The Coddling of the American Mind: How Trigger Warnings are Hurting Mental Health

I think it's mostly just that they’re young. Their passion exceeds their knowledge/nuance/empathy. I can identify with that, and I did far worse than annoy people when I was young, so I’ll cut them some slack and hope they grow out of it. They’re frustrating, but it’s not personal - they just don’t know any better. (Yeah, now I can even look at people who dismiss my experiences - just for being male - and still not split. It’s amazing.)

I actually don’t feel comfortable saying I had/have BPD given that I was never officially diagnosed, but I guess that’s just a formality - it’s blatantly obvious that I had (have?) it.

But don’t worry too much about mindfulness/DBT not completely helping. They're just a first step to get you stable. For me, given my intense need to understand the big picture, to see the forest and not just individual trees, the next step was learning a lot more about my individual issues. I didn’t want to just memorize what to do when I felt crazy, I wanted to know why I felt crazy in the first place and exactly how those skills helped.

Anxiety, for example. The DBT tactic is to ground yourself in your senses - feel your feet on the ground, listen to sounds, count the number of red/green/blue objects in the room, yadda yadda yadda. Great, but why?

The answer is surprisingly simple… My anxiety = a constant fear that something bad/dangerous is going to happen (based on a very real history of bad things happening). I don’t like anxiety, so I try to escape from it. Think about what sort of things people usually try to escape from. Dangerous things, right? So whenever I try to escape anxiety, I tell my mind that anxiety itself is something to be anxious about. So anxiety -> anxious about anxiety -> more anxiety -> more anxious about anxiety -> infinite feedback loop.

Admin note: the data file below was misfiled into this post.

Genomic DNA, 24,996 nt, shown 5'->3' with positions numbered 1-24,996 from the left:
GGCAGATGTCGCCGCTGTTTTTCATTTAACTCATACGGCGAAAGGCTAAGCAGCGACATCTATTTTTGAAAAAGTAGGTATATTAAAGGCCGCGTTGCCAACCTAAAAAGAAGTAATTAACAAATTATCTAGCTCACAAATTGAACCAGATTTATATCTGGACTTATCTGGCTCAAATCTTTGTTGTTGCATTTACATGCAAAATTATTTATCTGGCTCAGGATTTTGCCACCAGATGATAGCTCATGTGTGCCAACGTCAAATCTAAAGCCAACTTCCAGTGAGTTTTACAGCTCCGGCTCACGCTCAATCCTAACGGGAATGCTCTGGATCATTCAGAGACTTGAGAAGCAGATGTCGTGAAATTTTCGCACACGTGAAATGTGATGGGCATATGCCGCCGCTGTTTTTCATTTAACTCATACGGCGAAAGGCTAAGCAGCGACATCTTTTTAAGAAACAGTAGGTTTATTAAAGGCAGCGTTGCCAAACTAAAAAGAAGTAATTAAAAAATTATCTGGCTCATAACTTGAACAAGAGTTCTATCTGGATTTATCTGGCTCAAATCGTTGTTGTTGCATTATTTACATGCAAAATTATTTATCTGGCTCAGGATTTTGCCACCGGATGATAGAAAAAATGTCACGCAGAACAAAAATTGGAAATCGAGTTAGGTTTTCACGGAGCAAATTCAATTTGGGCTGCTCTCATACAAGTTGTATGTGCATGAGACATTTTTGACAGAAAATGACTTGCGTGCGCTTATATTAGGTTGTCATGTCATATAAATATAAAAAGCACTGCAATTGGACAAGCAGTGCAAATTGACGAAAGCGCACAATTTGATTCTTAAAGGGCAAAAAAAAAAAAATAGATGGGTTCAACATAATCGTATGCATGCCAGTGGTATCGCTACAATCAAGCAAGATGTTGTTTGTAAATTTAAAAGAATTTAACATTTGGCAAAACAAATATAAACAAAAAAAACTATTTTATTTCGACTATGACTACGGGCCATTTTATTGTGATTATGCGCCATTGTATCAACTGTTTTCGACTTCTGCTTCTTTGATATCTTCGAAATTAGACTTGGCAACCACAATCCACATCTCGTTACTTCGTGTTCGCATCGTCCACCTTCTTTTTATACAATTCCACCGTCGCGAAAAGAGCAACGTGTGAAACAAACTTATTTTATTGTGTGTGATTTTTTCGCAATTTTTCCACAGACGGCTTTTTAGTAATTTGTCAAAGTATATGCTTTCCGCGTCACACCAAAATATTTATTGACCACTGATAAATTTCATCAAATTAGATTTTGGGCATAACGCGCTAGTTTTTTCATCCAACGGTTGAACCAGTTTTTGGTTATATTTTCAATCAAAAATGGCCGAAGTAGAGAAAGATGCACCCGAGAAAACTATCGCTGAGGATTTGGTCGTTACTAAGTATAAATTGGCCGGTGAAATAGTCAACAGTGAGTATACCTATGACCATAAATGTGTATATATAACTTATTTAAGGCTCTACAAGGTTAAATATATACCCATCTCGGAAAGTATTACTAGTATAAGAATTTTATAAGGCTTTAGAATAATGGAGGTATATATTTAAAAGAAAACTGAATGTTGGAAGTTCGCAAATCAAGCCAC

This is why I never had an answer when people asked why I felt anxious. There was no reason, I was anxious about being anxious. Mindfulness works because being present is the opposite of escaping, and because it focuses on reality as it is right now, free of past or future dangers. Nothing about the floor or the color of the wall is scary, so you simultaneously break the feedback loop and show your mind that you’re safe. Bam, it all makes sense.

My current problem: I just got back from a 5-day visit to Canada for a wedding. It was a great example of how much progress I've made - I was more social and participated far more than usual without any ups and downs. And yet, I've been an angry, compulsive, dissociated hornball since I've been back. It's bizarre and I can't make sense of it. A day in the life, eh?

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